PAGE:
♣ Bengali Khichuri
Loosely adapted from Indrani Sen's wonderful piece on lunch at her grandmother's table in the September 2006 issue of Saveur. www.indraniclips.com/files/pratichicookingtext2.doc
I absolutely love masoor dal, so when I read this recipe using one of my favorite lentils, I jumped for joy. It not only lends itself beautifully to this dish, but gives it this other dimension that truly makes it as comforting as slipping on a soft, raggedy-old t-shirt on a hot summer day.
1/2 C Basmati rice, moong dal and masoor dal, each
1/2-a-potato, diced into chunks
A handful of cauliflower florets
A large pinch of turmeric
1/2-inch of ginger, blended to a smooth paste
A couple of bay leaves
1-2 green cardamoms
A small stick of cinnamon
1/4th tsp of cumin
A tsp of cumin powder
1-2 tsp of chili powder
A pinch of hing
1/4th tsp of sugar
Salt to taste
1-2 tsp of vegetable oil
A tbsp of mustard oil
1-2 tsp of clarified butter or ghee
To begin, wash and soak Basmati rice and masoor dal together and set it aside for about five to 10 minutes. Then, wash moong dal and empty into a medium-sized pot, dry roast until the dal begins turning slightly reddish-brown, and remove onto a plate.
In the same pot, heat a couple of teaspoons of vegetable oil and stir in the bay leaves and whole spices, except for cumin seeds, for a minute or so. Now, toss in the roasted moong dal and drained masoor-dal-Basmati rice mixture and stir it for a good five to seven minutes.
Spoon in a nice-sized pinch of turmeric and the cumin powder, give it a couple of whirls, dump in the potato chunks and cauliflower florets, and stir around to coat with the spices. Spoon over salt to taste and the sugar, give it a good stir or two, and transfer to a pressure-cooker vessel. Pour in about two cups of water and pressure-cook for three whistles.
Once the dals and rice are cooked, remove again into the pot in which you did the initial cooking. In a small pan, heat mustard oil until it is just about to wisp, sprinkle in the hing and cumin seeds. Stir in the ginger paste for a couple of minutes and switch off flame. Deftly, spoon in chili powder, quickly moving it around to combine with ginger and cumin seeds, and pour over the khichuri. Give the khichuri a couple more stirs, check seasoning, top with clarified butter and relish every bite.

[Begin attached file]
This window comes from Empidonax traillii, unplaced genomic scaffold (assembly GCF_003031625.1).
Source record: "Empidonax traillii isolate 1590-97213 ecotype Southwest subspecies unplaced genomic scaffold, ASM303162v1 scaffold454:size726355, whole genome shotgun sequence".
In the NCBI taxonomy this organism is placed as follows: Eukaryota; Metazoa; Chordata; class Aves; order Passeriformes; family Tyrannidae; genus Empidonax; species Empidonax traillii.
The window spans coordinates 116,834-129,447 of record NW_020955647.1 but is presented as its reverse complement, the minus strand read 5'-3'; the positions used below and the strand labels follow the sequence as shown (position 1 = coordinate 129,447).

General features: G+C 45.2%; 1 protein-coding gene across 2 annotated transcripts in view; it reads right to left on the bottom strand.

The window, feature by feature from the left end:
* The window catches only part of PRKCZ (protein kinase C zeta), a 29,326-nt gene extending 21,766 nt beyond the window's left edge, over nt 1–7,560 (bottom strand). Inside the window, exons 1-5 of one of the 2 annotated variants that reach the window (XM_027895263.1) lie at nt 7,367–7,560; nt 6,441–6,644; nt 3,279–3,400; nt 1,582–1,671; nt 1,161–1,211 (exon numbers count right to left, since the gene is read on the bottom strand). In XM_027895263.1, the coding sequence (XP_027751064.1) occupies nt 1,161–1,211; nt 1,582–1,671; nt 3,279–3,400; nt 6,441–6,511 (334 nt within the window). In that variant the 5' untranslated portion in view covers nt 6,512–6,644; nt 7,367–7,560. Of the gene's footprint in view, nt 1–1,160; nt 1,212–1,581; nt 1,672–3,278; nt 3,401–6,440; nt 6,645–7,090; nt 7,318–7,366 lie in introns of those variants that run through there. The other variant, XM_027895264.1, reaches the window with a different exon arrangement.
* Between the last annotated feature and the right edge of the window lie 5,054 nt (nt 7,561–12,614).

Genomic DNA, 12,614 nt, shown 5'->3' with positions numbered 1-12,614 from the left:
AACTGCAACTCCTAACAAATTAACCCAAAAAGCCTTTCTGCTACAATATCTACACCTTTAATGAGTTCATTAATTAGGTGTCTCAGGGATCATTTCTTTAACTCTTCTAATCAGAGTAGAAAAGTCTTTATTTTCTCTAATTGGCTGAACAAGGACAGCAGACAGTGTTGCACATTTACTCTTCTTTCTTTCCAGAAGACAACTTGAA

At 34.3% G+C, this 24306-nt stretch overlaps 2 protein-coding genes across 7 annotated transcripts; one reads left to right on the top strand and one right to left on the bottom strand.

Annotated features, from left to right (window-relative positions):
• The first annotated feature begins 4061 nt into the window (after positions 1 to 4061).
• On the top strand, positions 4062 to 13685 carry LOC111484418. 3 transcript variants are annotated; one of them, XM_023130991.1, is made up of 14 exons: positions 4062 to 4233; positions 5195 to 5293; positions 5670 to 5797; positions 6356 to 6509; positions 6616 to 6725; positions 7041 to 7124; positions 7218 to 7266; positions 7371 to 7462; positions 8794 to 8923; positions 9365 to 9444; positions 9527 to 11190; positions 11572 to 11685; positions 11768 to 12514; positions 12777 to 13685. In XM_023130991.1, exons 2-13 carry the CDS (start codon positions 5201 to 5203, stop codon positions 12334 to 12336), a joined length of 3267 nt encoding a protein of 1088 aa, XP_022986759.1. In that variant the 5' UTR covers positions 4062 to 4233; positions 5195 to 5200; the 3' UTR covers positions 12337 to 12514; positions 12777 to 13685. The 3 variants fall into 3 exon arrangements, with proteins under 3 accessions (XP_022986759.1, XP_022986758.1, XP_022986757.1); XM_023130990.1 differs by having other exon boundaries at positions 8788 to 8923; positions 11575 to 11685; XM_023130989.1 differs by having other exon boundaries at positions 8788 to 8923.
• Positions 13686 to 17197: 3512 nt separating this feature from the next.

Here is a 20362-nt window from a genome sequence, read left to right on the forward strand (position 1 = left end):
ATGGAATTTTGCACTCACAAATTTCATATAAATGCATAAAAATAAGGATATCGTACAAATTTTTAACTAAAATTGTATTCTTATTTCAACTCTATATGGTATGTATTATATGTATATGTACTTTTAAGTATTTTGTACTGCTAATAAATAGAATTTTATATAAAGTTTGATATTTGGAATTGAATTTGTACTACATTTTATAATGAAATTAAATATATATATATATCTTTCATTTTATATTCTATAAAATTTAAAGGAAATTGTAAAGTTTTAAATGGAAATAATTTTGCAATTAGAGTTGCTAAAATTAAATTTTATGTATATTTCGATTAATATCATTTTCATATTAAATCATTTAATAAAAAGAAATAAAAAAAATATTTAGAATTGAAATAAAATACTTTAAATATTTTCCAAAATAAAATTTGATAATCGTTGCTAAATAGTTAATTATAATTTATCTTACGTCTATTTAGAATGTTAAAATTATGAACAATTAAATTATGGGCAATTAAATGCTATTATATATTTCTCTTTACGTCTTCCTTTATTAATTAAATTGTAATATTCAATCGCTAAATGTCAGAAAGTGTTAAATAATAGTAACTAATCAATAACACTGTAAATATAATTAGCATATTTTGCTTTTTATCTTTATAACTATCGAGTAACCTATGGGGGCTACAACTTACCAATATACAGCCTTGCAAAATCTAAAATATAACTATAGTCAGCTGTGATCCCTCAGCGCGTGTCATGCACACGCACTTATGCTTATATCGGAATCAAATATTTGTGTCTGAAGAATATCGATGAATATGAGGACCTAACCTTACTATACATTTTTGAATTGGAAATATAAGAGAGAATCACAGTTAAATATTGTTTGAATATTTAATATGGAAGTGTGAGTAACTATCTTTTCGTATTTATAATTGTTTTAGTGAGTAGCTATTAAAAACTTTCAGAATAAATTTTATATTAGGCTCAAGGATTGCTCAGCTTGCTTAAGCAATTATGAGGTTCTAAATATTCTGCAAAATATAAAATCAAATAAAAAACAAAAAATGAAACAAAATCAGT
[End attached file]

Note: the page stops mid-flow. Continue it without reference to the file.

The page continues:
Note: You can add as many or as few vegetables, as you like. Either way, this Khichuri will not disappoint.
Saturday, August 16, 2008
Come to think of it, it was the very first vegetable I learned to handle and cook to perfection. The very one that I turned to when I stepped out of my parents' house. That still hasn't changed, actually. It remains the vegetable of choice almost all seven days, in this house. When I am happy. Or too bored to cook. Especially when I am down. And on other occasions when there's barely anything in the house.
Today, though, I am somewhere in between intense nostalgia and a celebratory mood. It's one of those days when I truly wish we were close-by to bring in the festival of Raksha Bandhan with cousins, siblings, uncles, aunts, parents and grandparents. To cook, cheer and laugh together around my maternal grandmother, Nanima's, modular table in Central Mumbai. Amid steaming plates of sweet coconut rice, a delicious medley of seasonal vegetables, alongside hot-off-the-griddle-phulkas, grandmother's lentil specialty -- ambat varan -- atop mounds of fragrant plain rice and clarified butter.